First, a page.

I immediately found myself climbing through thick woodland, up and down until I reached Cwrt which deserves to be the top line of a welsh typewriter but which, I’m sure, is pronounced court. The road now dropped to sea level and the Dyfi estuary opened before me.
The railway, which I had been following off and on since the start of the journey, snaked along the side of the estuary below me and on the far side I could hear geese honking in the RSPB reserve. I was soon in Aberdyfi town (literally the estuary of the Dyfi), a pretty little village bustling with people enjoying lunch in the many pubs. I stopped and took a picture and ate the remains of the Jaffa Cakes I had bought in the Co-op in Machynletth, not being particularly hungry.
I kept going on fairly flat roads to Tywyn, western terminus of the Talyllyn Railway, a narrow guage heritage railway that was built to carry slate from the quarries seven miles inland to the junction with the main railway which still runs along the coast. There was an engine in the station as I crossed the road bridge, ready to take passengers up to Nant Gwernol.
The Railway series of books, film and TV about Thomas the Tank Engine and friends by Rev Wilbert Awdry drew some inspiration from Talyllyn of which the author was a supporter.
From Tywyn there is a two mile cycle path, alongside the main railway, that crosses the Afon Dysynni by way of a footbridge before joining up with backroads that switchback their way to the main A493. I passed a group of people sprawled on the ground in the sunshine, waiting for a train at Tonfanau station and took a picture of a large solar farm in the foothills.
Now climbing again, steeply in places up over 200 feet above sea level and looking down on the railway below and at Barmouth in the distance. If only they had thought to put a cycle track alongside the railway it would have saved me a great deal of energy.
At Barmouth the railtrack crosses the Mawddach river by way of a timber viaduct, at 699 metres the longest of its kind in Wales. There is a timber roadway which is now part of the National Cycle network and can be used by foot passengers.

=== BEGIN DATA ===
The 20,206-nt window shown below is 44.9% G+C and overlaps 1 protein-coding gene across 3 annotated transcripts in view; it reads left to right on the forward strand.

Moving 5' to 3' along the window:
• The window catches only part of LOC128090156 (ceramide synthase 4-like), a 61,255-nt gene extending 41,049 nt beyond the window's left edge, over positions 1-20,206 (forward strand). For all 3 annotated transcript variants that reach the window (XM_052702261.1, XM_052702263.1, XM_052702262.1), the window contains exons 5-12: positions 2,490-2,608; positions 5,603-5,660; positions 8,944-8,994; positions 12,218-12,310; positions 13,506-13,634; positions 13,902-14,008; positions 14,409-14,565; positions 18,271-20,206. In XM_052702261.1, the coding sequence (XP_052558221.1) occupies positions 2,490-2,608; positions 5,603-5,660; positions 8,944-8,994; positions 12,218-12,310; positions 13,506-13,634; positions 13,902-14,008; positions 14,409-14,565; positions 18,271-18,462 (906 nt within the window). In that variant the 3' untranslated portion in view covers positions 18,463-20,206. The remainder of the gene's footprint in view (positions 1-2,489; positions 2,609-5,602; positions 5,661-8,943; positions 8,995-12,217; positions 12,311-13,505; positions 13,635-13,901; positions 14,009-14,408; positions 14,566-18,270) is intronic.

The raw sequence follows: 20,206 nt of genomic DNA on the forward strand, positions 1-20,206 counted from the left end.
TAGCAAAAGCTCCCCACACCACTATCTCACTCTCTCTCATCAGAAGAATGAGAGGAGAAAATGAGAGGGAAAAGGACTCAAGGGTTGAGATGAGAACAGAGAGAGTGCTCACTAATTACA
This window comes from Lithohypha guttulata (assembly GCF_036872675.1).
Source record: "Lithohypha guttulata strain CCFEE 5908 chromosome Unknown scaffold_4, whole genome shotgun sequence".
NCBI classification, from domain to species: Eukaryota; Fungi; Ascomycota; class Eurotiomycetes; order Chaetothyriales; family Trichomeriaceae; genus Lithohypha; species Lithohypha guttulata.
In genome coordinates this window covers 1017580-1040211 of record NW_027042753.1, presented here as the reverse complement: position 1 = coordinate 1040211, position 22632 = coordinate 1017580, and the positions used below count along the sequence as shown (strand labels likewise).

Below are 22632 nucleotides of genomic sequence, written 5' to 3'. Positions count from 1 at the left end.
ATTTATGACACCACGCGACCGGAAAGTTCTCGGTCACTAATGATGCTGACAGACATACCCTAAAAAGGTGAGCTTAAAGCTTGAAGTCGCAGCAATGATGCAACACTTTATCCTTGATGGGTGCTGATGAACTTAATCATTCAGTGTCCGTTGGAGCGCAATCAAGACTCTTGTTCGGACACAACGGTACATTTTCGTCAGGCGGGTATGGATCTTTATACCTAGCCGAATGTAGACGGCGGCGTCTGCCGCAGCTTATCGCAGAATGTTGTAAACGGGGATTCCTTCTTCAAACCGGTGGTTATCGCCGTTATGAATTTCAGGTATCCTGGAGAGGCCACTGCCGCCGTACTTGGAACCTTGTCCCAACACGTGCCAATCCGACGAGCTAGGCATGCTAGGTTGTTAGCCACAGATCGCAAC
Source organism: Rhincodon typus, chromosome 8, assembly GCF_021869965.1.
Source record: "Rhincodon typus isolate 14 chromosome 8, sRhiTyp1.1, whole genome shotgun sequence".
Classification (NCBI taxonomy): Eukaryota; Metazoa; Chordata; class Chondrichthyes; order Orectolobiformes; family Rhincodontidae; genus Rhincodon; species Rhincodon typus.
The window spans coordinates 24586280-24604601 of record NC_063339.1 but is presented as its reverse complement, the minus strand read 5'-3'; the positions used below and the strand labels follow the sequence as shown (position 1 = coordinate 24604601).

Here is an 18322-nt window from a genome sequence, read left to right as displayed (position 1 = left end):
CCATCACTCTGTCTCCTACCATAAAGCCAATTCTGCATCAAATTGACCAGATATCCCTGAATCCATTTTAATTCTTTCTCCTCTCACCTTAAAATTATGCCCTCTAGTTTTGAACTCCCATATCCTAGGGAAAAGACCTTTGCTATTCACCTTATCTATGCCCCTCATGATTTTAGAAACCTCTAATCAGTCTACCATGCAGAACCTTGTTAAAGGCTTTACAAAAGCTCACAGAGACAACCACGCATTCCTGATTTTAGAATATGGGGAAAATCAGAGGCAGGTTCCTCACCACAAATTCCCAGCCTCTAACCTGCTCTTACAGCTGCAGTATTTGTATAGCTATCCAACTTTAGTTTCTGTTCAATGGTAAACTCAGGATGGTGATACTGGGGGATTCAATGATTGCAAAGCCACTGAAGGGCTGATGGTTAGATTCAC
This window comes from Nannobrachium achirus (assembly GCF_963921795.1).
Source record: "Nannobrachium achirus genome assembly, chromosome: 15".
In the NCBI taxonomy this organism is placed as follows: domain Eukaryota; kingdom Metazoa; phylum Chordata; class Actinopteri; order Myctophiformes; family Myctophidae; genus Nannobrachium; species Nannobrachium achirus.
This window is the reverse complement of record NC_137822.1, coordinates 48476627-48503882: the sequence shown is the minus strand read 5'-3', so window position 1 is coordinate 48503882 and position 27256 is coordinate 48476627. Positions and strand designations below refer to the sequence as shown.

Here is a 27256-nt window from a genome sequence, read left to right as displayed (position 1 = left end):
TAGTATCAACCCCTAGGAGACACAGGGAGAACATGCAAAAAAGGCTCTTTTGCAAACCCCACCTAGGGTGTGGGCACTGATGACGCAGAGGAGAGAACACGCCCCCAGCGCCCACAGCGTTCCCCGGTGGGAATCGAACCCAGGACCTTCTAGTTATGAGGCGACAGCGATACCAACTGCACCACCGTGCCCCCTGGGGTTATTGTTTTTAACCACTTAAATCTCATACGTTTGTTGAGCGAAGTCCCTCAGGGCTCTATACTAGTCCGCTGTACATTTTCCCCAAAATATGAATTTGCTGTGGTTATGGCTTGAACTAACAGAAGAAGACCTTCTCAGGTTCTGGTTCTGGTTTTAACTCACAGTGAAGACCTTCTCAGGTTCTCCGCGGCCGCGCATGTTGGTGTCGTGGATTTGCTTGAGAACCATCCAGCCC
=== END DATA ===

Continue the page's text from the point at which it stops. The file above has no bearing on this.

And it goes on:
As I was crossing a train came in the opposite direction making the bridge shake. There were plenty of walkers which slowed my progress and at the Barmouth end, where the track rises steeply to the road I nearly mowed down a pedestrian who stood in the middle of the exit talking and not concentrating. Once I had committed to the slope there was no stopping and I was fortunate not to hit him.
Barmouth was busy with tourists and the food stalls were doing good business. The cycle track takes to the promenade for a mile or so before crossing the railway and joining the A496 by a very steep track where I had to GOAP.
I was now about 6 miles from my destination at Llanbedr. The main road had a cycle track most of the way but it occasionally ran out and I had to take to the not very busy road. On the seaward side were several caravan and trailer parks. I was quite amused to see that they were painted green as if they would melt into the surroundings: no doubt a planning regulation that has achieved very little
I arrived at my hotel at about 4pm in plenty of time to get everything washed before dinner. Apart from the initial climbs out of Aberystwyth it has been relatively benign but I am feeling uncomfortable due to a large saddle sore which makes it less enjoyable. Plenty of chamois cream and Ibuprofen is the only respite.